One of my new mantras is "I'm safe and secure" whenever I start to feel tension happening in my body along with some long exhalations. It relaxes me immediately.

3) Any negativity in my life is completely my doing.

I've been working with the phrase, "I'm 100% responsible for my life" since my first yoga teacher training in 2012.  It has helped me significantly in reducing blame towards others and situations so I can take responsibility and work on my own part in things.

There has been deepening in this from course.  I started to talk with my guru about some of the same things that have caused me stressed for years, which he's patiently listened to, and his response this time was, "why do you always complain about these things?"  He said a few more things after that I don't remember.  That word, 'complain,' really hit me hard.  My first response was, "I don't complain! That's not me!  You've got it all wrong!"  I knew my reaction to it meant there was definitely something there.

I sat with this for the rest of the course and then in coming home, I watched my reactions more closely to the people and situations I just struggle to let go of.  Guess what, it's all me.  It's all my perception, expectations, mood, and habits.  Here's one example:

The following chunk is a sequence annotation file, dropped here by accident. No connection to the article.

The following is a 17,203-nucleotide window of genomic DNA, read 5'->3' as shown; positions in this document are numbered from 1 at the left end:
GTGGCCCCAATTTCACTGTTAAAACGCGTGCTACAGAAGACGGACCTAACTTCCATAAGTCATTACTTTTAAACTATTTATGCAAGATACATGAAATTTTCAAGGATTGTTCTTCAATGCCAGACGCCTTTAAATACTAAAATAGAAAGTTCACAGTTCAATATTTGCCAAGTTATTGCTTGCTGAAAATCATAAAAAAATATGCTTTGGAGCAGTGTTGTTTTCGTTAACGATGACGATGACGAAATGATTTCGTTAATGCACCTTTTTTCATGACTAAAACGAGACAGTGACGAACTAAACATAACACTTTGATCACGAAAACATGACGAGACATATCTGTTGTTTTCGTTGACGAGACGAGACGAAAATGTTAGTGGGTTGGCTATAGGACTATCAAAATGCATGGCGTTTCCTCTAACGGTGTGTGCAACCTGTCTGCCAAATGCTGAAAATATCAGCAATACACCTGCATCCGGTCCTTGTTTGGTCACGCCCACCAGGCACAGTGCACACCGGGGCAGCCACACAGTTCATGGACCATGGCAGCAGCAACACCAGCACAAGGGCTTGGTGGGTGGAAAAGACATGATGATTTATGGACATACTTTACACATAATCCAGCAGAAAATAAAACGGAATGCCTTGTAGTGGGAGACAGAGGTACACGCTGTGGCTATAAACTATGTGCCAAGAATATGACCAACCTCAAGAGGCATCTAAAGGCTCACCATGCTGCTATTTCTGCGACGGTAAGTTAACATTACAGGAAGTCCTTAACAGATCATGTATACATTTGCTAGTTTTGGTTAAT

I worked late one night, so in the morning I talked with my husband about making dinner, even pulled out a recipe and some ingredients for him.  I got home at 8pm and the oven was just finishing heating up to cook.  The side was made, but we didn't eat for another 30 minutes.  I felt anger and resentment boil up.  "He doesn't have good time management!  Doesn't he realize what a long day I had while he went skiing?  Why can't he think about me!"

Luckily, I've had enough practice to know to keep my mouth shut and question my reactions.  The expectations I uncovered was that dinner would be ready to eat right when I got home, he would feel sympathy for me that I worked while he had the day off to ski, and since I gave some directions, all would be done exactly how I would do it.  Ha!!!  Wow, those are some high expectations for perfection.

Instead, after calming down and getting to a more neutral mind state, I thanked him for making dinner, let go of getting to bed before 9pm, slowed down myself and took time to do the dishes without anger, but focusing on what I was grateful for with my husband, with the good dinner, and with my job.  I went to bed in a more peaceful place and I can now write about this with humor.

Yep, the negativity is all mine.  And I'!  Again, a no tolerance policy with negativity is how I plan to keep facing these moments to let go of them and so they keep happening less and less.

Friday, 8 March 2019

Meditation as a way of life

Many years ago, when I heard the word 'meditation' I would think of being able to sit still for hours with an empty mind in a state of bliss.  With this expectation I was doomed to come to the conclusion "I can't do this" and "there must be something wrong with me."  Working with my teacher, Prasad Rangnekar, I have changed this perception and with my practice have come to realize that meditation isn't just sitting still, it's a practice to use throughout my day.